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I reaIMG_63761-225x300d with great interest a recent report from the U.S. National Suicide Prevention Lifeline that showed a reduction in suicides attributable largely to a song by music artist Logic. That song’s title is “1-800-273-8255,” the hotline number for the suicide prevention lifeline. As a result of this song, number of calls to the lifeline were up while numbers of suicides were down. The correlation to the song was proven by tracking these numbers during three time periods: the first 34 days after the song’s release, Logic’s performance at the 2017 MTV awards and an additional widely promoted performance at the 2018 Grammy Awards.  “1-800-273-8255” is a beautiful song, and if you are not familiar with it, I urge you to take three minutes out now and listen to it.  It starts with a young person saying he doesn’t want to live anymore, that he just wants to die. Then other voices enter the song and essentially talk to the young person and stay with him until the feeling he needs to die by suicide passes. Finally, the young person sings:

I finally wanna be alive, I finally wanna be alive

I don’t wanna die today, I don’t wanna die

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As I write this, many of the headlines in the news are about the so-called “shocking” suicide of alleged child sex trafficker, Jeffrey Epstein, who, allegedly, hanged himself while incarcerated in a Federal New York prison.  What is so shocking? The only thing shocking to me about this event is how the news media and on-lookers, including United States Attorney Bill Barr, think it is shocking for someone, who was known to be suicidal, predictably, takes their life by suicide.  I suppose it is only Mr. Epstein’s wealth and his ties to well-known, rich, influential people, including many politicians, that makes U. S. Attorney Barr suddenly express surprise and concern that incarcerated people are attempting suicide, many successfully, when many of them should have been on suicide watch in a Crisis Stabilization Unit (CSU) or an Acute Care Unit (ACU). We can do without the mock concern on the part of the U.S. Attorney.  This is happening right under his nose in  prisons every day and he only expresses concern when it is a wealthy person who does it?

Jeffrey Epstein’s suicide was foreseeable and predictable. Now it is being reported that he was not on a suicide watch, even though he had previously attempted suicide less than two weeks earlier. The prior suicide attempt placed him in the high-risk category for attempting again. Coupled with the fact that he was in prison for the first time awaiting trial with an indictment list that, if proven, would keep him in prison for the rest of his life (another risk factor for attempting suicide), Mr. Epstein was high risk for suicide attempt and should have been on suicide watch.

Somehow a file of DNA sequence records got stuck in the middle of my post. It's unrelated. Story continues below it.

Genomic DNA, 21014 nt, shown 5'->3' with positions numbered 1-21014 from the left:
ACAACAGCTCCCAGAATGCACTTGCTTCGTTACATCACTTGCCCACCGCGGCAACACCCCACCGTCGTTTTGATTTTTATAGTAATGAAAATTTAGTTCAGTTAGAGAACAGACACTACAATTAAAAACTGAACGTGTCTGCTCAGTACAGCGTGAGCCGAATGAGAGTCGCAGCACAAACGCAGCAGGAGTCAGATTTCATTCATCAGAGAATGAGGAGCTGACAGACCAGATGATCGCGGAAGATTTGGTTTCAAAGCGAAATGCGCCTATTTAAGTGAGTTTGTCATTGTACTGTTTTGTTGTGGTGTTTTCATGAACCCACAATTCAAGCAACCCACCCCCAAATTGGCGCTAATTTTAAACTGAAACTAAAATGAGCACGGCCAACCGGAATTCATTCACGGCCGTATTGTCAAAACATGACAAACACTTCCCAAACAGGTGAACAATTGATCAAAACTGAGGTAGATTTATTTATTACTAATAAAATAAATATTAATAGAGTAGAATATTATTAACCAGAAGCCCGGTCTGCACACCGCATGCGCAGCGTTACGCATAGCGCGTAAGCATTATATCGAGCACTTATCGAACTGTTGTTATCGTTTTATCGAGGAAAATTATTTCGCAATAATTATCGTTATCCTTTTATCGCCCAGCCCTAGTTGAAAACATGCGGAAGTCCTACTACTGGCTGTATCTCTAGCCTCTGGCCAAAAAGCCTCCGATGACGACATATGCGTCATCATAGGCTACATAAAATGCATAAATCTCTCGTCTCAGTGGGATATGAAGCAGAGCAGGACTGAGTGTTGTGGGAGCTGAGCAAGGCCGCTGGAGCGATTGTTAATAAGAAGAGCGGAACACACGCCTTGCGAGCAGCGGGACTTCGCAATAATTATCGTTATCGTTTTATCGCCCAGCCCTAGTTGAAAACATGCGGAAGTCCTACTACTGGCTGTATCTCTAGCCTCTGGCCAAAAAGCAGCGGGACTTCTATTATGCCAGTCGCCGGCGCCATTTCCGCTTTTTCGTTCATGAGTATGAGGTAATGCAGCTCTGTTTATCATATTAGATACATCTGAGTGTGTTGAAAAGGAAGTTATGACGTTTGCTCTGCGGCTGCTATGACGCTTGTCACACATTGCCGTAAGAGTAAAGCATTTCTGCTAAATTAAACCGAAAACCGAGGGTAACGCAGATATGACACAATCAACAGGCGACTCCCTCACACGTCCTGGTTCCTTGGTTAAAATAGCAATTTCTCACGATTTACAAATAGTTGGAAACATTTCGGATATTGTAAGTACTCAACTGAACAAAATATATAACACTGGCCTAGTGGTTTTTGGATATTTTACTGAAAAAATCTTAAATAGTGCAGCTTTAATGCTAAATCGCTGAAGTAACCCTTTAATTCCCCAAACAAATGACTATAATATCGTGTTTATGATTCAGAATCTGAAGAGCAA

Unfortunately, this blatant disregard for the lives of inmates who are either mentally ill or acutely psychotic ( or both) and the risk it creates for them to take their own life, is prevalent in our nation’s jails and prisons.  It is particularly alarming in Georgia prisons.  As recently as just last week, the Macon Telegraph issued the results of its study into prison suicides and announced that Georgia’s rate has reached crisis proportions. Between 2014 and 2016, state records show that 20 state prisoners had taken their own lives. In the nearly three years since, 46 prison deaths were deemed suicides. Georgia’s prison suicide rate — at 35 suicides per 100,000 — is nearly double the national average. Between 2013 and 2014 alone, U.S. state prison suicide rates rose by nearly a third. And Southern states including Georgia, Alabama and Texas saw even larger increases in their rates. Georgia correctional officials believe one in five people incarcerated in state prisons have a documented mental health need.

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Friends:

Many of you know that during my presidency of the State Bar of Georgia in 2012-2013, I  made mental health of attorneys, and their family members, a primary concern. I have taken every opportunity presented to make us more aware of the stresses that attorneys face just in their daily practices and the toll that has on them and their family. We created the “How to Save a Life” Suicide Prevention Program and we know we have been successful in preventing some attorney suicides. But we also know we need to continue to effort. Often, an attorney reaches out to me about a partner in the firm, or a partner reaches out to me about his son, or counselors reach out to me to see how they can help. I am also thankful and proud that Jonathan Ringel, the Editor of The Daily Report, graciously gives me and others space in the newspaper to write about suicide prevention and to keep the conversation going. This is the only way we will eliminate the stigma of mental illness that prevents so many from reaching out for help. And help is easily available, through our Lawyers Assistance Program (800-327-9631) and the State Bar’s Lawyers Living Well Initiative.  The National Suicide Prevention Hotline is  1-800-273-8255.

And so I was honored to be asked to participate in a podcast on the mental health of lawyers by Miles Mediation. Both Editor/Journalist Jonathan Ringel and Stacey Dougan, a lawyer turned therapist, joined in the discussion as moderated by Miles neutral, Bianca Motley Broom, and CMO, Marcie Dickson. I urge you to listen and to share with your family members, friends and colleagues. It will be worth your time. And just by listening, you may save a life.

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